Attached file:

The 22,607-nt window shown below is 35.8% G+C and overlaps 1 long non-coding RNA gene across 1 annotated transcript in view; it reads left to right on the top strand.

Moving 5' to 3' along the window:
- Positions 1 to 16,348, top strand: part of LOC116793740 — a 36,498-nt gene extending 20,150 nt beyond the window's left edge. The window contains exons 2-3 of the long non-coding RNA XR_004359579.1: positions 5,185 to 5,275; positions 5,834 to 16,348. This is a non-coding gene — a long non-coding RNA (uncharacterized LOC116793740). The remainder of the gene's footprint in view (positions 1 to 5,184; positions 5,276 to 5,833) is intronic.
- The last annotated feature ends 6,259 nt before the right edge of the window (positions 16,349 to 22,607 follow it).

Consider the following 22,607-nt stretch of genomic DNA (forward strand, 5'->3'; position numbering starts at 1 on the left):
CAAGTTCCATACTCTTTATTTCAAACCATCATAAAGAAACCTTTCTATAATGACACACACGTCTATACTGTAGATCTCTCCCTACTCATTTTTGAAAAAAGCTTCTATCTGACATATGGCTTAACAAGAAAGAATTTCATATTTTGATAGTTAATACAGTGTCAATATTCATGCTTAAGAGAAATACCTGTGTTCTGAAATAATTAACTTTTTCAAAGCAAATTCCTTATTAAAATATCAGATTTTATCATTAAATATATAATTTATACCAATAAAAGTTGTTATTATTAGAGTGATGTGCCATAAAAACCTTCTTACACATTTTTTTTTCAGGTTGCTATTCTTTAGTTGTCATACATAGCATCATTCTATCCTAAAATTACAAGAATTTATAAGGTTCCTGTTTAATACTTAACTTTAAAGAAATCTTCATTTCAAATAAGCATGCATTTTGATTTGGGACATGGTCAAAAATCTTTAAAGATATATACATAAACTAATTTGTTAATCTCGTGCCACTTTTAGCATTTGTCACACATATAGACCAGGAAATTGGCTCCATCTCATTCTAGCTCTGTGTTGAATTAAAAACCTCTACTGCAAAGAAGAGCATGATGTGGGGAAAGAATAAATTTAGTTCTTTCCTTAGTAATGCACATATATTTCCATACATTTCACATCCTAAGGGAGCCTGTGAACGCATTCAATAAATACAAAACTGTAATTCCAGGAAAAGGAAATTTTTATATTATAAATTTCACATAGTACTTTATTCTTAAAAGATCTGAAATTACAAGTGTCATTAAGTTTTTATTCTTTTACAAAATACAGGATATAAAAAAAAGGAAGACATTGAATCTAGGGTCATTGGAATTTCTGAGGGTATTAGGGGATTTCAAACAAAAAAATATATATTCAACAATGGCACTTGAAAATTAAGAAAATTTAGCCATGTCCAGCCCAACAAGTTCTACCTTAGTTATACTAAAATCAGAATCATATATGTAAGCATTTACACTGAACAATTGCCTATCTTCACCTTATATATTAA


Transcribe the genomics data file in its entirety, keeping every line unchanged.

The 22,607-nt window shown below is 35.8% G+C and overlaps 1 long non-coding RNA gene across 1 annotated transcript in view; it reads left to right on the top strand.

Moving 5' to 3' along the window:
- Positions 1 to 16,348, top strand: part of LOC116793740 — a 36,498-nt gene extending 20,150 nt beyond the window's left edge. The window contains exons 2-3 of the long non-coding RNA XR_004359579.1: positions 5,185 to 5,275; positions 5,834 to 16,348. This is a non-coding gene — a long non-coding RNA (uncharacterized LOC116793740). The remainder of the gene's footprint in view (positions 1 to 5,184; positions 5,276 to 5,833) is intronic.
- The last annotated feature ends 6,259 nt before the right edge of the window (positions 16,349 to 22,607 follow it).

Consider the following 22,607-nt stretch of genomic DNA (forward strand, 5'->3'; position numbering starts at 1 on the left):
CAAGTTCCATACTCTTTATTTCAAACCATCATAAAGAAACCTTTCTATAATGACACACACGTCTATACTGTAGATCTCTCCCTACTCATTTTTGAAAAAAGCTTCTATCTGACATATGGCTTAACAAGAAAGAATTTCATATTTTGATAGTTAATACAGTGTCAATATTCATGCTTAAGAGAAATACCTGTGTTCTGAAATAATTAACTTTTTCAAAGCAAATTCCTTATTAAAATATCAGATTTTATCATTAAATATATAATTTATACCAATAAAAGTTGTTATTATTAGAGTGATGTGCCATAAAAACCTTCTTACACATTTTTTTTTCAGGTTGCTATTCTTTAGTTGTCATACATAGCATCATTCTATCCTAAAATTACAAGAATTTATAAGGTTCCTGTTTAATACTTAACTTTAAAGAAATCTTCATTTCAAATAAGCATGCATTTTGATTTGGGACATGGTCAAAAATCTTTAAAGATATATACATAAACTAATTTGTTAATCTCGTGCCACTTTTAGCATTTGTCACACATATAGACCAGGAAATTGGCTCCATCTCATTCTAGCTCTGTGTTGAATTAAAAACCTCTACTGCAAAGAAGAGCATGATGTGGGGAAAGAATAAATTTAGTTCTTTCCTTAGTAATGCACATATATTTCCATACATTTCACATCCTAAGGGAGCCTGTGAACGCATTCAATAAATACAAAACTGTAATTCCAGGAAAAGGAAATTTTTATATTATAAATTTCACATAGTACTTTATTCTTAAAAGATCTGAAATTACAAGTGTCATTAAGTTTTTATTCTTTTACAAAATACAGGATATAAAAAAAAGGAAGACATTGAATCTAGGGTCATTGGAATTTCTGAGGGTATTAGGGGATTTCAAACAAAAAAATATATATTCAACAATGGCACTTGAAAATTAAGAAAATTTAGCCATGTCCAGCCCAACAAGTTCTACCTTAGTTATACTAAAATCAGAATCATATATGTAAGCATTTACACTGAACAATTGCCTATCTTCACCTTATATATTAA